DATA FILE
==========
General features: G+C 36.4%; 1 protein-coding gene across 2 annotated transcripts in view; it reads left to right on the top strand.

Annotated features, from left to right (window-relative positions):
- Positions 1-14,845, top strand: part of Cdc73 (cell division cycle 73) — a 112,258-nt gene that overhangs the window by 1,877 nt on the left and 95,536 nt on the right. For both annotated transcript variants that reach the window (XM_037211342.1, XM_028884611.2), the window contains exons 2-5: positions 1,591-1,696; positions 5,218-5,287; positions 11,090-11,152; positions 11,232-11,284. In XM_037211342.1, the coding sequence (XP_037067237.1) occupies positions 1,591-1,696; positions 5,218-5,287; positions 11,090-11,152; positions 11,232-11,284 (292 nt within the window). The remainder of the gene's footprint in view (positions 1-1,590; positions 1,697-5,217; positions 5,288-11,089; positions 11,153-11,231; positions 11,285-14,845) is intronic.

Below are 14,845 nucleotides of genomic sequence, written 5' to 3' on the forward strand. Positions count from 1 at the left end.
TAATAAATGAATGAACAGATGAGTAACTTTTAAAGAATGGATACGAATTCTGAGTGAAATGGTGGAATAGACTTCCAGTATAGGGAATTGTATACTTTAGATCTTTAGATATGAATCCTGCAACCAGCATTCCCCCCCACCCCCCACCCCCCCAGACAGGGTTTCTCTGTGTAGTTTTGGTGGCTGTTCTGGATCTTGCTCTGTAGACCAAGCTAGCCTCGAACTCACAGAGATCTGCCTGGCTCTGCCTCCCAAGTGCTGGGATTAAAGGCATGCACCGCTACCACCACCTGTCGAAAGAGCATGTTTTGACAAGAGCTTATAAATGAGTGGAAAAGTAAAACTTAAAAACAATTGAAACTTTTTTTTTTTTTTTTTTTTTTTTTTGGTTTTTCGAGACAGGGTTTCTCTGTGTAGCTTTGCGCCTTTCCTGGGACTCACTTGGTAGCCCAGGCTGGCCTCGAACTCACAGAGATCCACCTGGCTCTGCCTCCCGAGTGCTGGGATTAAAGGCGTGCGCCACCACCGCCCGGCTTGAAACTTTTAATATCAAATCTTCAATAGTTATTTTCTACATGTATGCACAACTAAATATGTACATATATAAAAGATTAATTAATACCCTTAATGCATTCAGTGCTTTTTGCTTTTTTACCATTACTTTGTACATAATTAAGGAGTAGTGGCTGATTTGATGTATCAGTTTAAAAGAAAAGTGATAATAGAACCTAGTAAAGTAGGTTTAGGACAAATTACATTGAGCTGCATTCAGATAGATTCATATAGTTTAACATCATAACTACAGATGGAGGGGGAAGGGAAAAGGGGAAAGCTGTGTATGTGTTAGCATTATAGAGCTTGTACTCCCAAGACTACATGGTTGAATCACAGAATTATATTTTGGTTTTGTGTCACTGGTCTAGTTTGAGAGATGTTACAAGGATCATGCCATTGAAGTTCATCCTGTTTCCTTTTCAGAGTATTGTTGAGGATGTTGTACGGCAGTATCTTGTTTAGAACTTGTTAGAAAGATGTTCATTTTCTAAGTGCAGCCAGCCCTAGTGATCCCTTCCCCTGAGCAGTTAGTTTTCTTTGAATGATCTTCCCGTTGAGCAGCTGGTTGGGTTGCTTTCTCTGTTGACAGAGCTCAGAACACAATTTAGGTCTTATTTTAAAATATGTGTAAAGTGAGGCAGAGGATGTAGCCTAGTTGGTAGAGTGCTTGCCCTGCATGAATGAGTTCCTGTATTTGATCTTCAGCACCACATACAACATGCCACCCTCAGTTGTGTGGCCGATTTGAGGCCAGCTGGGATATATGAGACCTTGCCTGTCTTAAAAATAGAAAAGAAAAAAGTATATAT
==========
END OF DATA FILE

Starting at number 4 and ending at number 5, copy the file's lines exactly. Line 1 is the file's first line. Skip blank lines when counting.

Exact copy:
Below are 14,845 nucleotides of genomic sequence, written 5' to 3' on the forward strand. Positions count from 1 at the left end.
TAATAAATGAATGAACAGATGAGTAACTTTTAAAGAATGGATACGAATTCTGAGTGAAATGGTGGAATAGACTTCCAGTATAGGGAATTGTATACTTTAGATCTTTAGATATGAATCCTGCAACCAGCATTCCCCCCCACCCCCCACCCCCCCAGACAGGGTTTCTCTGTGTAGTTTTGGTGGCTGTTCTGGATCTTGCTCTGTAGACCAAGCTAGCCTCGAACTCACAGAGATCTGCCTGGCTCTGCCTCCCAAGTGCTGGGATTAAAGGCATGCACCGCTACCACCACCTGTCGAAAGAGCATGTTTTGACAAGAGCTTATAAATGAGTGGAAAAGTAAAACTTAAAAACAATTGAAACTTTTTTTTTTTTTTTTTTTTTTTTTTGGTTTTTCGAGACAGGGTTTCTCTGTGTAGCTTTGCGCCTTTCCTGGGACTCACTTGGTAGCCCAGGCTGGCCTCGAACTCACAGAGATCCACCTGGCTCTGCCTCCCGAGTGCTGGGATTAAAGGCGTGCGCCACCACCGCCCGGCTTGAAACTTTTAATATCAAATCTTCAATAGTTATTTTCTACATGTATGCACAACTAAATATGTACATATATAAAAGATTAATTAATACCCTTAATGCATTCAGTGCTTTTTGCTTTTTTACCATTACTTTGTACATAATTAAGGAGTAGTGGCTGATTTGATGTATCAGTTTAAAAGAAAAGTGATAATAGAACCTAGTAAAGTAGGTTTAGGACAAATTACATTGAGCTGCATTCAGATAGATTCATATAGTTTAACATCATAACTACAGATGGAGGGGGAAGGGAAAAGGGGAAAGCTGTGTATGTGTTAGCATTATAGAGCTTGTACTCCCAAGACTACATGGTTGAATCACAGAATTATATTTTGGTTTTGTGTCACTGGTCTAGTTTGAGAGATGTTACAAGGATCATGCCATTGAAGTTCATCCTGTTTCCTTTTCAGAGTATTGTTGAGGATGTTGTACGGCAGTATCTTGTTTAGAACTTGTTAGAAAGATGTTCATTTTCTAAGTGCAGCCAGCCCTAGTGATCCCTTCCCCTGAGCAGTTAGTTTTCTTTGAATGATCTTCCCGTTGAGCAGCTGGTTGGGTTGCTTTCTCTGTTGACAGAGCTCAGAACACAATTTAGGTCTTATTTTAAAATATGTGTAAAGTGAGGCAGAGGATGTAGCCTAGTTGGTAGAGTGCTTGCCCTGCATGAATGAGTTCCTGTATTTGATCTTCAGCACCACATACAACATGCCACCCTCAGTTGTGTGGCCGATTTGAGGCCAGCTGGGATATATGAGACCTTGCCTGTCTTAAAAATAGAAAAGAAAAAAGTATATAT